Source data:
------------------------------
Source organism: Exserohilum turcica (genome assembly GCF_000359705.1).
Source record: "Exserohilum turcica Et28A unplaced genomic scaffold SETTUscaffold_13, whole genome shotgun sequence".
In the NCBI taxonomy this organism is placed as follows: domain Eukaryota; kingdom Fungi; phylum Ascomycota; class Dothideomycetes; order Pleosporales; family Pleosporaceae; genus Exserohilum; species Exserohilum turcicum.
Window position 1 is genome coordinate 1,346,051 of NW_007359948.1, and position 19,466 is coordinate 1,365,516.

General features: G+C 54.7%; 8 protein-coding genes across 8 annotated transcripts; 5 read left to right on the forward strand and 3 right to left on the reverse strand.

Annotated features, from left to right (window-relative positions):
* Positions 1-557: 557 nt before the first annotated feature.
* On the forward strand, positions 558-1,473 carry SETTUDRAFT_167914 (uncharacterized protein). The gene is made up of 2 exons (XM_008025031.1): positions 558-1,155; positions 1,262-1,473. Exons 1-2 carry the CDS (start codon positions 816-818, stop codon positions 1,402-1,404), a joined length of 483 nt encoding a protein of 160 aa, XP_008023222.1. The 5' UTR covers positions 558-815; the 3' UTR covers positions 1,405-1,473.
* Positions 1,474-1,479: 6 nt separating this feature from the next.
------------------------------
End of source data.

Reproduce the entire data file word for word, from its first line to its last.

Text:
Source organism: Exserohilum turcica (genome assembly GCF_000359705.1).
Source record: "Exserohilum turcica Et28A unplaced genomic scaffold SETTUscaffold_13, whole genome shotgun sequence".
In the NCBI taxonomy this organism is placed as follows: domain Eukaryota; kingdom Fungi; phylum Ascomycota; class Dothideomycetes; order Pleosporales; family Pleosporaceae; genus Exserohilum; species Exserohilum turcicum.
Window position 1 is genome coordinate 1,346,051 of NW_007359948.1, and position 19,466 is coordinate 1,365,516.

General features: G+C 54.7%; 8 protein-coding genes across 8 annotated transcripts; 5 read left to right on the forward strand and 3 right to left on the reverse strand.

Annotated features, from left to right (window-relative positions):
* Positions 1-557: 557 nt before the first annotated feature.
* On the forward strand, positions 558-1,473 carry SETTUDRAFT_167914 (uncharacterized protein). The gene is made up of 2 exons (XM_008025031.1): positions 558-1,155; positions 1,262-1,473. Exons 1-2 carry the CDS (start codon positions 816-818, stop codon positions 1,402-1,404), a joined length of 483 nt encoding a protein of 160 aa, XP_008023222.1. The 5' UTR covers positions 558-815; the 3' UTR covers positions 1,405-1,473.
* Positions 1,474-1,479: 6 nt separating this feature from the next.